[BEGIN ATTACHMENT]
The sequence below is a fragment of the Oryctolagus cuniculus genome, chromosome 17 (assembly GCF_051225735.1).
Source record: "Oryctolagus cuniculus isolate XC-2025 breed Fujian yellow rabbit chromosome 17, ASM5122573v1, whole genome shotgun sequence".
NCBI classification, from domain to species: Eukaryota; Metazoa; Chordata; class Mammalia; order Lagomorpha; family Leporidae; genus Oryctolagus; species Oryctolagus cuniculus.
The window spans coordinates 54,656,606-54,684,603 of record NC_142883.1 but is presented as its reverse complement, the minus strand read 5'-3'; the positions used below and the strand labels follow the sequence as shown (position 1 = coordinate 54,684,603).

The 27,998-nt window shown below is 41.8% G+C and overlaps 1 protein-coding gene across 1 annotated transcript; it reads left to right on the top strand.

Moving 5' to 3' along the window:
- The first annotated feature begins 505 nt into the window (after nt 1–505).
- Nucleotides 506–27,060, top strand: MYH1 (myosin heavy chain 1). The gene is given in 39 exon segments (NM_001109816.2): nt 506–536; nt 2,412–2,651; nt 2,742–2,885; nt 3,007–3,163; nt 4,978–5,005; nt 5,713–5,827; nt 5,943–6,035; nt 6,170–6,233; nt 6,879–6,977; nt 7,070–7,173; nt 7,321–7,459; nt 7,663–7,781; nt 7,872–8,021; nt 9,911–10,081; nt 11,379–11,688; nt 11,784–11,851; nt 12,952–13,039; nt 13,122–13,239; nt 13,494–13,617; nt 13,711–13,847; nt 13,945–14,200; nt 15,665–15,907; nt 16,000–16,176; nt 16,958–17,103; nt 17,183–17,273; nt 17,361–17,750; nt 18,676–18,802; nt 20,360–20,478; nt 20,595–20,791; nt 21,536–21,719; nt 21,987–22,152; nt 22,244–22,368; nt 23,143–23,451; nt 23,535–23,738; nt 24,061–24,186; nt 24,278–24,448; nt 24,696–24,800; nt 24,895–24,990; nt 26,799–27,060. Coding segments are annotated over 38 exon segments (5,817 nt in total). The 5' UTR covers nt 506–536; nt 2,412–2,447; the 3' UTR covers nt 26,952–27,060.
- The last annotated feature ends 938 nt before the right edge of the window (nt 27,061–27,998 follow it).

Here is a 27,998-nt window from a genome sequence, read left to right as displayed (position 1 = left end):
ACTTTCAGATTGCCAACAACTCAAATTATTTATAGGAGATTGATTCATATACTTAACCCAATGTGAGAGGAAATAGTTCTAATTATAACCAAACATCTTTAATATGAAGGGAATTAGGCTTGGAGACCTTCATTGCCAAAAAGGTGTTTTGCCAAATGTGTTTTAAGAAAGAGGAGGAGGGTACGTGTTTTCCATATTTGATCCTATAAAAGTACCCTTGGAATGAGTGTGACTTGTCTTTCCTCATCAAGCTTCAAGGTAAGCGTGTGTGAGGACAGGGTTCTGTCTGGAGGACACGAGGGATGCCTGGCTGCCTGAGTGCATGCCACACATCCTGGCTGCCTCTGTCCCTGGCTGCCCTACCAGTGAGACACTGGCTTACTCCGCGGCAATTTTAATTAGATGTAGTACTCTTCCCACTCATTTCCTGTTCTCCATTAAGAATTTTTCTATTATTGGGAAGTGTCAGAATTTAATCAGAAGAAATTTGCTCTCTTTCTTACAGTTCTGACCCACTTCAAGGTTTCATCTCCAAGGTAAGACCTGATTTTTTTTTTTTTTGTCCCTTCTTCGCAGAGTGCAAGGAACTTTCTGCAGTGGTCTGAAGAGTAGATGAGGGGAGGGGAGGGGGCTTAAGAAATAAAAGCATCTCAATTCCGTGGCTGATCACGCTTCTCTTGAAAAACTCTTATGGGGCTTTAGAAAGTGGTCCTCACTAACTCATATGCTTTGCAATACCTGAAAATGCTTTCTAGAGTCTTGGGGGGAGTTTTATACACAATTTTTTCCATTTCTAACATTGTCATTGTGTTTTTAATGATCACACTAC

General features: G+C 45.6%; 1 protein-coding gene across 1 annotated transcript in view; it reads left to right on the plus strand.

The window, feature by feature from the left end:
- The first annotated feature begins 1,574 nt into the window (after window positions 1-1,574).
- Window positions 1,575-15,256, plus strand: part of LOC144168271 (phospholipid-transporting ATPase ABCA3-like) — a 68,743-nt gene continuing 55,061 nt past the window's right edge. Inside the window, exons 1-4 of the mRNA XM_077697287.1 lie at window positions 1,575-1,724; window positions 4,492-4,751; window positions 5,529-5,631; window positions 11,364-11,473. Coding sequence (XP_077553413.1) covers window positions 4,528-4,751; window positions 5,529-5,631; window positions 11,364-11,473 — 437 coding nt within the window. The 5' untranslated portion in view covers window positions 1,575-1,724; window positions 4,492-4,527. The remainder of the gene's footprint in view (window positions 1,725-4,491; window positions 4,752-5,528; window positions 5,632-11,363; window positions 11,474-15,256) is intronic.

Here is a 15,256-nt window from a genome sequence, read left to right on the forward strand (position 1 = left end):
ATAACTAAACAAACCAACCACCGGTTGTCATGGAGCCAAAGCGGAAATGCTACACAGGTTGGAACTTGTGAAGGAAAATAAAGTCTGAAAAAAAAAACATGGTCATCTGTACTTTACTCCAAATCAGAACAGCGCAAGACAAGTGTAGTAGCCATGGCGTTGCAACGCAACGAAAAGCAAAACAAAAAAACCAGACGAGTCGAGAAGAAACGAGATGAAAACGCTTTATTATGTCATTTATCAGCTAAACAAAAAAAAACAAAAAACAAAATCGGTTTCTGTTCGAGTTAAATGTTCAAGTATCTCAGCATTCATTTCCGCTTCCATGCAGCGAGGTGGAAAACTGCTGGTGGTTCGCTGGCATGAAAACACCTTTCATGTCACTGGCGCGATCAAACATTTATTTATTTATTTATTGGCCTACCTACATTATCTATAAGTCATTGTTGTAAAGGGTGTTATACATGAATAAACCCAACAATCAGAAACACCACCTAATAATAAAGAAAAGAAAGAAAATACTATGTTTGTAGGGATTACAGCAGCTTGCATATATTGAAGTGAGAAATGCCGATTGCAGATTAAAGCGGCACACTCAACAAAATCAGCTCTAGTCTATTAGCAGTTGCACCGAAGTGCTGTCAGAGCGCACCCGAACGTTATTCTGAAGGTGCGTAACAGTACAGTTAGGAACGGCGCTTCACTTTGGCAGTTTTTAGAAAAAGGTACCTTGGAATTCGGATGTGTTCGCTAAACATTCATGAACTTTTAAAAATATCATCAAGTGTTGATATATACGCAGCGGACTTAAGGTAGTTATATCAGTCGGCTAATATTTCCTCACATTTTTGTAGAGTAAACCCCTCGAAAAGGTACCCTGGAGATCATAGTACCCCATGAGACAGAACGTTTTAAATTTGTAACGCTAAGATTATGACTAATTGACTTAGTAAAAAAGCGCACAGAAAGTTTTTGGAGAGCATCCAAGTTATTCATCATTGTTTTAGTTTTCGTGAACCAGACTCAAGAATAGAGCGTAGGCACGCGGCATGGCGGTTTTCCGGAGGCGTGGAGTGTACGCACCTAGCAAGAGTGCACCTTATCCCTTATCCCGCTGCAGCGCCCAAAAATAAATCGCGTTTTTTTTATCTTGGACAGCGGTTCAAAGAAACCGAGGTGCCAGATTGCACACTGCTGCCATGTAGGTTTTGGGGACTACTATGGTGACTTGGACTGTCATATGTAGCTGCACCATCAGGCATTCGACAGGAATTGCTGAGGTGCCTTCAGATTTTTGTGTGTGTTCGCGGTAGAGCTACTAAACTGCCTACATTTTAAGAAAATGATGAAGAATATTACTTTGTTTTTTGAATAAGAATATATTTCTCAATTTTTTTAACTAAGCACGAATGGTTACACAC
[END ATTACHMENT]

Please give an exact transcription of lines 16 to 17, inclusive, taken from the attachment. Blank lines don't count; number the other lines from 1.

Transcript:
Here is a 15,256-nt window from a genome sequence, read left to right on the forward strand (position 1 = left end):
ATAACTAAACAAACCAACCACCGGTTGTCATGGAGCCAAAGCGGAAATGCTACACAGGTTGGAACTTGTGAAGGAAAATAAAGTCTGAAAAAAAAAACATGGTCATCTGTACTTTACTCCAAATCAGAACAGCGCAAGACAAGTGTAGTAGCCATGGCGTTGCAACGCAACGAAAAGCAAAACAAAAAAACCAGACGAGTCGAGAAGAAACGAGATGAAAACGCTTTATTATGTCATTTATCAGCTAAACAAAAAAAAACAAAAAACAAAATCGGTTTCTGTTCGAGTTAAATGTTCAAGTATCTCAGCATTCATTTCCGCTTCCATGCAGCGAGGTGGAAAACTGCTGGTGGTTCGCTGGCATGAAAACACCTTTCATGTCACTGGCGCGATCAAACATTTATTTATTTATTTATTGGCCTACCTACATTATCTATAAGTCATTGTTGTAAAGGGTGTTATACATGAATAAACCCAACAATCAGAAACACCACCTAATAATAAAGAAAAGAAAGAAAATACTATGTTTGTAGGGATTACAGCAGCTTGCATATATTGAAGTGAGAAATGCCGATTGCAGATTAAAGCGGCACACTCAACAAAATCAGCTCTAGTCTATTAGCAGTTGCACCGAAGTGCTGTCAGAGCGCACCCGAACGTTATTCTGAAGGTGCGTAACAGTACAGTTAGGAACGGCGCTTCACTTTGGCAGTTTTTAGAAAAAGGTACCTTGGAATTCGGATGTGTTCGCTAAACATTCATGAACTTTTAAAAATATCATCAAGTGTTGATATATACGCAGCGGACTTAAGGTAGTTATATCAGTCGGCTAATATTTCCTCACATTTTTGTAGAGTAAACCCCTCGAAAAGGTACCCTGGAGATCATAGTACCCCATGAGACAGAACGTTTTAAATTTGTAACGCTAAGATTATGACTAATTGACTTAGTAAAAAAGCGCACAGAAAGTTTTTGGAGAGCATCCAAGTTATTCATCATTGTTTTAGTTTTCGTGAACCAGACTCAAGAATAGAGCGTAGGCACGCGGCATGGCGGTTTTCCGGAGGCGTGGAGTGTACGCACCTAGCAAGAGTGCACCTTATCCCTTATCCCGCTGCAGCGCCCAAAAATAAATCGCGTTTTTTTTATCTTGGACAGCGGTTCAAAGAAACCGAGGTGCCAGATTGCACACTGCTGCCATGTAGGTTTTGGGGACTACTATGGTGACTTGGACTGTCATATGTAGCTGCACCATCAGGCATTCGACAGGAATTGCTGAGGTGCCTTCAGATTTTTGTGTGTGTTCGCGGTAGAGCTACTAAACTGCCTACATTTTAAGAAAATGATGAAGAATATTACTTTGTTTTTTGAATAAGAATATATTTCTCAATTTTTTTAACTAAGCACGAATGGTTACACAC